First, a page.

Winter’s roar subsided, for now
It didn't take long for the area to pull out from the storm. Shortly after Monday dawned sunny and bright, Deloris White stopped by the office to say a crocus is blooming in her front yard. Then, Jerry Botts called to say he had seen a bald eagle in a treetop near where U.S. Highway 24-40 crosses Stranger Creek. So, it appears that in our beautiful part of the country, things are getting back to normal, and then some.
But a week ago today we were in the thick of a winter storm, with about three inches of ice on the ground and more on the way. The ice storm was reportedly one of the worst the area has had in recent decades. The deluge disrupted school and work schedules, toppled a few roofs, and left area homes and businesses, at least temporarily, without power.
For the record, albeit the record of a casual but firsthand observer, ice and or freezing rain fell from the skies for about 48 hours. At first it didn't look like a serious storm a few snowflakes, maybe a patch of ice here and there. But all through the night Tuesday and into Wednesday there was a constant tapping at the windows the sound of ice striking glass. By morning, the mellow winter storm had aged into an artist's winter landscape.
Mere blades of grass suddenly and questionably blessed with the look and delicacy of fine crystal, shattered at the touch of a cat's gentle step. On the clothesline where days before sheets had ruffled in the wind, a tidy row of icicles hung.
In downtown Tonganoxie, where the American flag above the post office was sheeted in a filmy covering of ice, it was difficult to say which was more treacherous walking on the sidewalks or driving on the streets. Some who braved the elements on foot found dandelion diggers to be useful canes to steady their steps. And those who drove seemed to be exceptionally cautious. Considering how continual was the onslaught of freezing rain, there were surprisingly few accidents.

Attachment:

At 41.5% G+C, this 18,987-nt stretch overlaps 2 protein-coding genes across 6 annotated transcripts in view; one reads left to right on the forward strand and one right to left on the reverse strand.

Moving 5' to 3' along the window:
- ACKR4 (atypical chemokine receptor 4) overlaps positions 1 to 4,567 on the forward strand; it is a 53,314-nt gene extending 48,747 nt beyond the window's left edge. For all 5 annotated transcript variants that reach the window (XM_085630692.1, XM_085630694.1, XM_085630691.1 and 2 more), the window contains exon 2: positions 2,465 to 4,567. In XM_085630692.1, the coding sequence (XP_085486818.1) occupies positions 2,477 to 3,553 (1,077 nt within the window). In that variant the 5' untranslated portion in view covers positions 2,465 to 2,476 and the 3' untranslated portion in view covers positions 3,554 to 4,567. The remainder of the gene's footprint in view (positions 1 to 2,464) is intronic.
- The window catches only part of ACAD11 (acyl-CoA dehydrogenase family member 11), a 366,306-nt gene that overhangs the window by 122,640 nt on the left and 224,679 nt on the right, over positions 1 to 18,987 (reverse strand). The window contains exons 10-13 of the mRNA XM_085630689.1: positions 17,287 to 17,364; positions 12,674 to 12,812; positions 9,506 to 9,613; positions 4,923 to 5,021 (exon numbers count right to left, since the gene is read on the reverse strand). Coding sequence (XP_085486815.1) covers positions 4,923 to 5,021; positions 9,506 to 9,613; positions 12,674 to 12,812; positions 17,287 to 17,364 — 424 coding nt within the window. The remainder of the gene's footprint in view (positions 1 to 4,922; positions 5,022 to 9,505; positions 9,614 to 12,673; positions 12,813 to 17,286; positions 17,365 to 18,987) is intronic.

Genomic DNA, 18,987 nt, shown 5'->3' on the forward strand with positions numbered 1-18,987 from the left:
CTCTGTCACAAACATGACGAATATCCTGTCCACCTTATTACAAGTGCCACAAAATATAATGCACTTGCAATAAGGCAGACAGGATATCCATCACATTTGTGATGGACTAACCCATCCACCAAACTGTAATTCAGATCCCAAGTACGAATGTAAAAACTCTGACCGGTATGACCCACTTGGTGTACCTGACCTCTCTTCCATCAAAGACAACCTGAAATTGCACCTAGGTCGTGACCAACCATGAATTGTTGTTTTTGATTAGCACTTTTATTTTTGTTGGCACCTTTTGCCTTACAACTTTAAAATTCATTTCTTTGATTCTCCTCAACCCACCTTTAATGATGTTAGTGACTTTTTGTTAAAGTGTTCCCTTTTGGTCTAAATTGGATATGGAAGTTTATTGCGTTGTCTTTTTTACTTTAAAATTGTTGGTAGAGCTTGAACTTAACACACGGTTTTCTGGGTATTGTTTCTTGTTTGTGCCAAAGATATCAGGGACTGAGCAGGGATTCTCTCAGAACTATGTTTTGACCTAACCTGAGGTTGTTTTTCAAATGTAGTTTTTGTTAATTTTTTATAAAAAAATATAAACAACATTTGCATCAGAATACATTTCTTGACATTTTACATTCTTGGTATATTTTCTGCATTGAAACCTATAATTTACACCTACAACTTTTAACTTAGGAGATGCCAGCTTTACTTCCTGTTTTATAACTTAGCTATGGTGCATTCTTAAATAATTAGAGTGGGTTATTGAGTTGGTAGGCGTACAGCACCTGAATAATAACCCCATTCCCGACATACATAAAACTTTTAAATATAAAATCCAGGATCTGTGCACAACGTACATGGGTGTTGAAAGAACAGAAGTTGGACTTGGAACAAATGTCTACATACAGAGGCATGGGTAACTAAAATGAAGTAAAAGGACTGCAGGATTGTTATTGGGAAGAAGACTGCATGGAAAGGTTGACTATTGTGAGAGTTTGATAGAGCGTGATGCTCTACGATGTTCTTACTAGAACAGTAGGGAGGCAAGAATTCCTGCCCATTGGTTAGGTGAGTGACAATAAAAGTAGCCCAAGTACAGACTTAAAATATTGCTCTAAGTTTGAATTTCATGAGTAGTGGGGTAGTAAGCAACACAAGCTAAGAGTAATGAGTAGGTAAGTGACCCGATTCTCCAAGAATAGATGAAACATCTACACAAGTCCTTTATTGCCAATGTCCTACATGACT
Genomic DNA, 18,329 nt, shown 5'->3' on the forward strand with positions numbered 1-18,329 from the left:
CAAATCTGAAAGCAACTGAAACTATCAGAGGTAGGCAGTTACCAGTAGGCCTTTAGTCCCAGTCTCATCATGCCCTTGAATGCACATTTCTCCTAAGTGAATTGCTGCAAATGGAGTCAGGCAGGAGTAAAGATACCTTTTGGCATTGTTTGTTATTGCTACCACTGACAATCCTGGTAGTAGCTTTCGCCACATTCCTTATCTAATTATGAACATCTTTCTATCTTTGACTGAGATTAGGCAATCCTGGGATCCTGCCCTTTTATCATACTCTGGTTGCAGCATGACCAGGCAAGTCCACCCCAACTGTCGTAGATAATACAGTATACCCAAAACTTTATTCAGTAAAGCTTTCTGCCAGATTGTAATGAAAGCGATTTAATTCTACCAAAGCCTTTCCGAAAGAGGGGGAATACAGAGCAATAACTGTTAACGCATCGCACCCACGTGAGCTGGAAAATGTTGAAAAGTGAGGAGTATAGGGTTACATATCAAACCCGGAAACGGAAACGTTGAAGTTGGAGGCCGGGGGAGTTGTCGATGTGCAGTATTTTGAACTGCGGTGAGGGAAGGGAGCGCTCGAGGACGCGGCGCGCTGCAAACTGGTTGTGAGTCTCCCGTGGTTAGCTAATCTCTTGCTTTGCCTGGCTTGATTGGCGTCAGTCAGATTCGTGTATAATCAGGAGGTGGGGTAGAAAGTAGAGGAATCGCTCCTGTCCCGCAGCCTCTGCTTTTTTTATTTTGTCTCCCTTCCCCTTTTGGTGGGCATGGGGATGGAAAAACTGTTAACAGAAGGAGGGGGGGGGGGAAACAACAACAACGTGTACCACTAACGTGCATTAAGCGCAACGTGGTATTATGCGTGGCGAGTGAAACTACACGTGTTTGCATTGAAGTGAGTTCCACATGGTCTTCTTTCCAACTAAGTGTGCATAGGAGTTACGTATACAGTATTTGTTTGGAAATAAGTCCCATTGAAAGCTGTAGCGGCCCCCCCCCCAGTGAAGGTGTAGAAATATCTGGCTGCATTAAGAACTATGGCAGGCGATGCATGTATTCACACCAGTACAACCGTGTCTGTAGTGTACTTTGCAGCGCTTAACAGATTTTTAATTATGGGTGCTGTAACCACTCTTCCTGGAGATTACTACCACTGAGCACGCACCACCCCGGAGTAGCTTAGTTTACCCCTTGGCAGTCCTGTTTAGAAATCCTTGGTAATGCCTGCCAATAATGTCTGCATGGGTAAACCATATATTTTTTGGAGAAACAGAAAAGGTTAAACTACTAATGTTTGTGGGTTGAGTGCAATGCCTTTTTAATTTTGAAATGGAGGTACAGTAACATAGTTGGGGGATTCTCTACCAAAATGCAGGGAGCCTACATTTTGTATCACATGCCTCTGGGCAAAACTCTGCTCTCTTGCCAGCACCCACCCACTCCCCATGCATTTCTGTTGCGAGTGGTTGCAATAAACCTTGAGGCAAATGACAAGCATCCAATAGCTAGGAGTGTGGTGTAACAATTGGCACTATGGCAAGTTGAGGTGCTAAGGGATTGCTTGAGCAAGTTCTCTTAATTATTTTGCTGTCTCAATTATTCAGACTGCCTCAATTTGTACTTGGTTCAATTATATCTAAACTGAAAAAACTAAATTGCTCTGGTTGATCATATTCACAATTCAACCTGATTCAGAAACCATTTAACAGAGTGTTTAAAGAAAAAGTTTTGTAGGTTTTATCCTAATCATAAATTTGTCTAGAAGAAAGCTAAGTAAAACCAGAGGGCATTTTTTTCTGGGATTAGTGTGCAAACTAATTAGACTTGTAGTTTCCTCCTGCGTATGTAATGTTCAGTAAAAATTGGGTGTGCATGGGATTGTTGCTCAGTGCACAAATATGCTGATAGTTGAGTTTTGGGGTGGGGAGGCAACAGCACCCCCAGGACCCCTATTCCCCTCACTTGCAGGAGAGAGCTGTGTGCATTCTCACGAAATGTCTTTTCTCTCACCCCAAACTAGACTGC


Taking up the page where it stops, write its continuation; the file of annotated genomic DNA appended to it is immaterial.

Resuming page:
Meanwhile, children freed from the rigors of school for three days Wednesday through Friday made the most of their free time. Many of those who had sleds used them, and those who didn't, improvised. Our youngest son and his cousin, caught in town while the sleds were in the country, discovered that the top to a plastic storage box made a suitable sled. At the high school "hill," one family came equipped with a European toboggan, which is a high-sitting wooden sled that traverses bumps easily, and a tractor-tire inner tube.
Winter storms touch everything and everyone, from the birds in the trees to the elderly who wisely may be homebound during icy weather.
While some of us are, to some extent, able to take cover during a storm, there are those who can't. Emergency workers, law enforcement officers, city and highway crews and utility employees, worked around the clock last week to keep the roads safe and our homes heated. And then there are the places that never seem to close, businesses we rely on no matter what the weather the post office, hardware stores, banks, grocery stores, gas stations, nursing homes and more. Because of the dedication of so many, the winter front that took the area by storm wasn't as bad as it could have been.